Trench mouth is a more advanced and serious form of gingivitis, a common gum disease. Trench mouth makes your gums bleed, hurt and swell. It also causes ulcers or lesions between your teeth and kills gum tissue. Without treatment, trench mouth can destroy gum tissue and then spread into nearby tissues such as your cheeks, lips or jawbones.
Trench mouth is a serious gum infection. It’s a more advanced and serious form of gingivitis, a common gum disease. Trench mouth makes your gums bleed, hurt and swell. It also causes ulcers or lesions between your teeth and kills gum tissue. Trench mouth is linked to conditions and activities that affect your immune system. Without treatment, trench mouth can destroy gum tissue and then spread into nearby tissues such as your cheeks, lips or jawbones.
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Trench mouth goes by many names, including Vincent stomatitis, acute necrotizing ulcerative gingivitis (ANUG) and necrotizing ulcerative periodontitis. People started using the term “trench mouth” during World War I, when soldiers living and fighting in battlefield trenches developed severe gum infections linked to poor diet, poor oral hygiene and intense psychological stress.
Trench mouth affects about 0.5% to 11% of the population. It typically affects people age 18 to 20. Trench mouth is more common in places where people don’t have access to dental care. People who have immune system diseases, particularly human immunodeficiency virus (HIV), are at increased risk for trench mouth.
Trench mouth happens the natural bacteria in your mouth begin to multiply or overgrow, infecting your gums. Several things start this overgrowth:
People who have trench mouth may develop sudden and intense gum pain that affects one or several places on their gums. Here are other symptoms:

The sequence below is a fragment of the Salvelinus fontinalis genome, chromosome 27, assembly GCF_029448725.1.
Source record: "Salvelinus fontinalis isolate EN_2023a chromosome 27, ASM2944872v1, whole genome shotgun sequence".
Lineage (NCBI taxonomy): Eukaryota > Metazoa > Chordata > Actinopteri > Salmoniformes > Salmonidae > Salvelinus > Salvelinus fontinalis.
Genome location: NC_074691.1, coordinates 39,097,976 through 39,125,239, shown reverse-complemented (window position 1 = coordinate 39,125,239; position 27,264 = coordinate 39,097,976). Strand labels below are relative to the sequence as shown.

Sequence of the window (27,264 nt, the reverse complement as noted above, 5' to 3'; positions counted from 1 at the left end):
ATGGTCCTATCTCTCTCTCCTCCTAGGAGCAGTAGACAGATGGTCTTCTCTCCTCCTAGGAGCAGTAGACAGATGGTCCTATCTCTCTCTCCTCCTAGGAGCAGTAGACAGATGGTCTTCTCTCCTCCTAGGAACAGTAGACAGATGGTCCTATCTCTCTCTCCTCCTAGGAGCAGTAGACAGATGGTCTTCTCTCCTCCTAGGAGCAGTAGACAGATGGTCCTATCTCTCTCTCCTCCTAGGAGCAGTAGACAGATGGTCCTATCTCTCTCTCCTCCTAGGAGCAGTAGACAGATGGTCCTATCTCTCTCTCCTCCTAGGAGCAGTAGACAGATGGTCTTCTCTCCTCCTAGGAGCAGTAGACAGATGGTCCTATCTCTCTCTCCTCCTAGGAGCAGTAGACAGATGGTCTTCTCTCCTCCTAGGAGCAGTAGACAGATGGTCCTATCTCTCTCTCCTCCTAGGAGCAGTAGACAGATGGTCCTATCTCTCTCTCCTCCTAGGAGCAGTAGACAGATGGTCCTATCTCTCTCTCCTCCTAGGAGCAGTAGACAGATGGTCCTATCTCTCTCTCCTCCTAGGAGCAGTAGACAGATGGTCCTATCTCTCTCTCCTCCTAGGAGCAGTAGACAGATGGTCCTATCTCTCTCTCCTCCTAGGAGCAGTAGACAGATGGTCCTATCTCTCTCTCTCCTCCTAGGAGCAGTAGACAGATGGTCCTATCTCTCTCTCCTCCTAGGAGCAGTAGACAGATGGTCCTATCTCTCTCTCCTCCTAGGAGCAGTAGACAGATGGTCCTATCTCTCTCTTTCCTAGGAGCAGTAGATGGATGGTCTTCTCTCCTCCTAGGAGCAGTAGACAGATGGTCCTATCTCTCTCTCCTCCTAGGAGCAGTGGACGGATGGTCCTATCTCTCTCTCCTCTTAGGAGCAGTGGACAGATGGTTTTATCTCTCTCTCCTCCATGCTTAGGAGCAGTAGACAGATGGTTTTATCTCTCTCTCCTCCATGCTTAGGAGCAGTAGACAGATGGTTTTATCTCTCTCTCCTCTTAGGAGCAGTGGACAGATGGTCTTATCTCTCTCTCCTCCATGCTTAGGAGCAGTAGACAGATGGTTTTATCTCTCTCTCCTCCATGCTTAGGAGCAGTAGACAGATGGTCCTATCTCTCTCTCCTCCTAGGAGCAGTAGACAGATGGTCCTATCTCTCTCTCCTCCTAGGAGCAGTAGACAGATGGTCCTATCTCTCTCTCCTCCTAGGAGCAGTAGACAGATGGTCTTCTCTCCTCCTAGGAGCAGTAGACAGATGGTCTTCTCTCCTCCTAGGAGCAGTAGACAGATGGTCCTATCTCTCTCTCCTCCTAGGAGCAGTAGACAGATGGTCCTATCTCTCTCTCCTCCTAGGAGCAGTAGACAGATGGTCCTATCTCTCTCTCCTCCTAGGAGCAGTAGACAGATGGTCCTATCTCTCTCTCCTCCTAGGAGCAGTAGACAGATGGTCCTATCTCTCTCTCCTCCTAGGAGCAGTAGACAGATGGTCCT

Someone who has a serious form of trench mouth may have the following symptoms:
Providers diagnose trench mouth by:
Providers typically treat trench mouth by preventing the disease from spreading and managing any pain you may have because of the condition. They may use an ultrasonic instrument or chemicals to clean your teeth and remove any dead tissue from your gums. They may prescribe antibiotics and pain medication. Sometimes, people who have trench mouth need gum surgery to fill in any craters between their teeth.
Good dental hygiene is the best way to prevent trench mouth. Ask your dentist how often you should floss and brush your teeth.
Trench mouth is linked to general health habits like coping with stress, getting enough sleep, eating well and not smoking.
Trench mouth requires treatment. It won’t go away on its own. While treatment usually cures trench mouth, there are times when treatment doesn’t work.Some common reasons for treatment failing to work include:
The most important step is following good hygiene recommendations, such as flossing daily and brushing your teeth after meals.
Trench mouth happens when your immune system is under stress. You can support your immune system by having a healthy diet, getting enough sleep and managing stress.
If you’ve had trench mouth treatment, you should see your provider if you think your trench mouth is coming back.
Trench mouth isn’t common, so you may be surprised to learn you have a gum disease that became notorious during World War I. Here are some questions you may have:
A note from Cleveland Clinic
Trench mouth is a serious gum disease that often affects people whose immune systems are under stress or who don’t have access to good dental hygiene and care. Fortunately, healthcare providers can effectively treat trench mouth. Most people begin to feel better within days of treatment. Some people, however, may need gum surgery. You can prevent developing trench mouth by having good dental hygiene. Ask your provider what you can do to prevent trench mouth. They’ll be happy to help.
Last reviewed by a Cleveland Clinic medical professional on 07/21/2022.
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